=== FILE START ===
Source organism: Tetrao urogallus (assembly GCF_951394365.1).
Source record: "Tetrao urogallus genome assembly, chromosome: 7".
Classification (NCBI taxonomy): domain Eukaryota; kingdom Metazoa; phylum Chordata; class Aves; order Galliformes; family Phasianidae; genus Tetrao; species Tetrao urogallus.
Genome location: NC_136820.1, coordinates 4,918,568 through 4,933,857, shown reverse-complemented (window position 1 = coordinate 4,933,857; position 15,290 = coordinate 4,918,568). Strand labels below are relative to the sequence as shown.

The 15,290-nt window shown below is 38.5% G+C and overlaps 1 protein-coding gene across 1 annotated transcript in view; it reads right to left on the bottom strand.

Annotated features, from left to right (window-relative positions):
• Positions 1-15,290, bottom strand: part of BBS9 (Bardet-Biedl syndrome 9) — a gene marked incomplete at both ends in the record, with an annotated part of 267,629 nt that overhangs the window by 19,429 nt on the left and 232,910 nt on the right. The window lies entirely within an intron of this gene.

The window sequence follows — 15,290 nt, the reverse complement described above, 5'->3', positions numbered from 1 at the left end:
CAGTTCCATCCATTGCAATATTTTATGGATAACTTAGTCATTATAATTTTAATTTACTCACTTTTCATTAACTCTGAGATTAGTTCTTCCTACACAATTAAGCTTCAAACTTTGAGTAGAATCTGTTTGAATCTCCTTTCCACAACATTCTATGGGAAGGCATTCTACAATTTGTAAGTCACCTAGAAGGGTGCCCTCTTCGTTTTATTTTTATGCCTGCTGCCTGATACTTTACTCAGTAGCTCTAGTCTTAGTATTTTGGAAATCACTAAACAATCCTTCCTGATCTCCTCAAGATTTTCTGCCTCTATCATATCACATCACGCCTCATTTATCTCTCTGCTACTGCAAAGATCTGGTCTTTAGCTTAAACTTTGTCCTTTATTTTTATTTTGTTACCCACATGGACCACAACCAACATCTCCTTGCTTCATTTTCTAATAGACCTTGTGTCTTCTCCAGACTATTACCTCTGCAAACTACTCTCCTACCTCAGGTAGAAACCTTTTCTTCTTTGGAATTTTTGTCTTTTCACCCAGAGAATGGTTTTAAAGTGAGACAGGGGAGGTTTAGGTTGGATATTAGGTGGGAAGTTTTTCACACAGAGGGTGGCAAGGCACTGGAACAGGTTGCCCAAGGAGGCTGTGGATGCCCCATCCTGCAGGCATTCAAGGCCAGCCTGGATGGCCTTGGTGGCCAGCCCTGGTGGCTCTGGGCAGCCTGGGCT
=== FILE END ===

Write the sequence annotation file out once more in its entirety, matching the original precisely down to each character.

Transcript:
Source organism: Tetrao urogallus (assembly GCF_951394365.1).
Source record: "Tetrao urogallus genome assembly, chromosome: 7".
Classification (NCBI taxonomy): domain Eukaryota; kingdom Metazoa; phylum Chordata; class Aves; order Galliformes; family Phasianidae; genus Tetrao; species Tetrao urogallus.
Genome location: NC_136820.1, coordinates 4,918,568 through 4,933,857, shown reverse-complemented (window position 1 = coordinate 4,933,857; position 15,290 = coordinate 4,918,568). Strand labels below are relative to the sequence as shown.

The 15,290-nt window shown below is 38.5% G+C and overlaps 1 protein-coding gene across 1 annotated transcript in view; it reads right to left on the bottom strand.

Annotated features, from left to right (window-relative positions):
• Positions 1-15,290, bottom strand: part of BBS9 (Bardet-Biedl syndrome 9) — a gene marked incomplete at both ends in the record, with an annotated part of 267,629 nt that overhangs the window by 19,429 nt on the left and 232,910 nt on the right. The window lies entirely within an intron of this gene.

The window sequence follows — 15,290 nt, the reverse complement described above, 5'->3', positions numbered from 1 at the left end:
CAGTTCCATCCATTGCAATATTTTATGGATAACTTAGTCATTATAATTTTAATTTACTCACTTTTCATTAACTCTGAGATTAGTTCTTCCTACACAATTAAGCTTCAAACTTTGAGTAGAATCTGTTTGAATCTCCTTTCCACAACATTCTATGGGAAGGCATTCTACAATTTGTAAGTCACCTAGAAGGGTGCCCTCTTCGTTTTATTTTTATGCCTGCTGCCTGATACTTTACTCAGTAGCTCTAGTCTTAGTATTTTGGAAATCACTAAACAATCCTTCCTGATCTCCTCAAGATTTTCTGCCTCTATCATATCACATCACGCCTCATTTATCTCTCTGCTACTGCAAAGATCTGGTCTTTAGCTTAAACTTTGTCCTTTATTTTTATTTTGTTACCCACATGGACCACAACCAACATCTCCTTGCTTCATTTTCTAATAGACCTTGTGTCTTCTCCAGACTATTACCTCTGCAAACTACTCTCCTACCTCAGGTAGAAACCTTTTCTTCTTTGGAATTTTTGTCTTTTCACCCAGAGAATGGTTTTAAAGTGAGACAGGGGAGGTTTAGGTTGGATATTAGGTGGGAAGTTTTTCACACAGAGGGTGGCAAGGCACTGGAACAGGTTGCCCAAGGAGGCTGTGGATGCCCCATCCTGCAGGCATTCAAGGCCAGCCTGGATGGCCTTGGTGGCCAGCCCTGGTGGCTCTGGGCAGCCTGGGCT